Informational text structures is one of my favorite nonfiction reading units to teach. Once students start to see how information is organized in a text it really helps their comprehension and understanding of the text and it also helps them become stronger informational text writers. On this post, I will share my favorite read alouds for teaching text structure as well as share other tips and strategies.
Before we dive into the read alouds for each text structure, I will point out that I don’t read all of these books to my students. I usually read one of each and then may read one more for any text structures the students are struggling to identify or understand. I use the other books in reading centers with graphic organizers and teaching posters as review. You can read more about that in the tips section that immediately follows the read aloud recommendations.
You can click on each read aloud to see it on Amazon (affiliate links are included if you choose to use the links provided).
Read Alouds for Chronological Order
Looking at Glass Through the Ages by Bruce Koscielniak
Trapped by the Ice by Michael McCurdy
Tricky Vic The Impossibly True Story of the Man Who Sold the Eiffel Tower by Greg Pizzoli
Read Alouds for Description
Amazon Affiliate links are included if you wish to purchase the books listed in this post through the links provided.
What the Moon is Like by Franklyn Branley
Your Fantastic Elastic Brain by JoAnn Deak
Ant Cities by Arthur Dorros
Read Alouds for Cause and Effect
Milk: From Cow to Carton by Aliki
What Happens to a Hamburger by Paul Showers
Flash, Crash, Rumble, and Roll by Franklyn M. Branley
Oil Spill by Melvin Berger
Aliens from Earth: When Animals and Plants Invade Other Ecosystems by Mary Batten
Read Alouds for Problem and Solution
Where Does the Garbage Go? by Paul Showers
When the Wolves Returned: Restoring Nature’s Balance in Yellowstone by Dorothy Hinshaw Patent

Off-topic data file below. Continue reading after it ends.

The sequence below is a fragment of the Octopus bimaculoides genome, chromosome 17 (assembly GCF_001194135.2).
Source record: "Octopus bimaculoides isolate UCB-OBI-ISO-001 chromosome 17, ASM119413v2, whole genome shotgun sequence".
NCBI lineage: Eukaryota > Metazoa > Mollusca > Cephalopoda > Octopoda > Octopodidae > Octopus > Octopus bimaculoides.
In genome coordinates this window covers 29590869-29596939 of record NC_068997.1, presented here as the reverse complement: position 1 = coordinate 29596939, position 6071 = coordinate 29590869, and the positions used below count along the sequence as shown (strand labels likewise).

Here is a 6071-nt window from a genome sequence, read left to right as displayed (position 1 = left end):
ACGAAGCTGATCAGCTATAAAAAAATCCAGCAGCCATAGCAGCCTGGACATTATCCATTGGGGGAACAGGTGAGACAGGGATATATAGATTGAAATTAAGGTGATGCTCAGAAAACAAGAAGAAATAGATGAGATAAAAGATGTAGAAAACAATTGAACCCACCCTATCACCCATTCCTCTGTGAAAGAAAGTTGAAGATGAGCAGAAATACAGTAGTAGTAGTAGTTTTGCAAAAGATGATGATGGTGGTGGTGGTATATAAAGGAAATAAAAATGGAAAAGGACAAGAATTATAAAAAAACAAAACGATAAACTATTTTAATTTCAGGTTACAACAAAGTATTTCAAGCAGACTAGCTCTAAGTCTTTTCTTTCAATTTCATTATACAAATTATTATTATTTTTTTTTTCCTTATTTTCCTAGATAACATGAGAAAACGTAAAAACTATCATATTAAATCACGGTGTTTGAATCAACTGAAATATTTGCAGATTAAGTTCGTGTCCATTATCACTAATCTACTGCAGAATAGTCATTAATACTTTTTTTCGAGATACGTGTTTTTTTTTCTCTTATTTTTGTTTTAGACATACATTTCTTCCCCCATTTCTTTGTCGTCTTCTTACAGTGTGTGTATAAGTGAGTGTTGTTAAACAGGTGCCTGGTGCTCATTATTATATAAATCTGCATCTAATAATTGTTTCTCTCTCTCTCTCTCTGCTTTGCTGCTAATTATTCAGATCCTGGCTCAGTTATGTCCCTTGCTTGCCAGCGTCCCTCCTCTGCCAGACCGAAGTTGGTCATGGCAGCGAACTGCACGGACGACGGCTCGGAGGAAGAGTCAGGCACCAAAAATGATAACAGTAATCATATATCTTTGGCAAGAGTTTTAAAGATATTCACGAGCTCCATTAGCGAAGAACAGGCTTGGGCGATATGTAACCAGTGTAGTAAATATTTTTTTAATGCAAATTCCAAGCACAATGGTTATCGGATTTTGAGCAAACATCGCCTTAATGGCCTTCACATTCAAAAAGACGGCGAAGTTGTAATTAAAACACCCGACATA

Miracle Mud by David A. Kelly
A Place for Butterflies by Melissa Stewart
Read Alouds for Compare and Contrast
Teeth by Sneed B. Collard III
Shark or Dolphin? How Do You Know? By Melissa Stewart (Frog and Toad, too)
What’s the Difference Between a Turtle and a Tortoise? By Trisha Speed Shaskan
Dinosaurs vs Beasts by Lee Martin
Crocodiles and Alligators by Seymour Simon
Using Movie Clips to Teach Text Structures
Movie clips also make excellent mentors and examples to introduce students to the different text structures. To read more about how to use movie clips while teaching text structures and get links to movie clips for each text structure, head over to Literacy for Big Kids by clicking here.
Tips for Teaching Informational Text Structures
1. Use books and specific text structure organizers to really dive in and teach the characteristics of each type. As I mentioned above, I don’t read every one of these read alouds (because…time). I do like to place a few of the books in a reading center with a reminder poster and a graphic organizer for them to complete while reading the book. The poster and organizer shown are part of my Text Structure Teaching Resource which you can see in my TpT store by clicking here.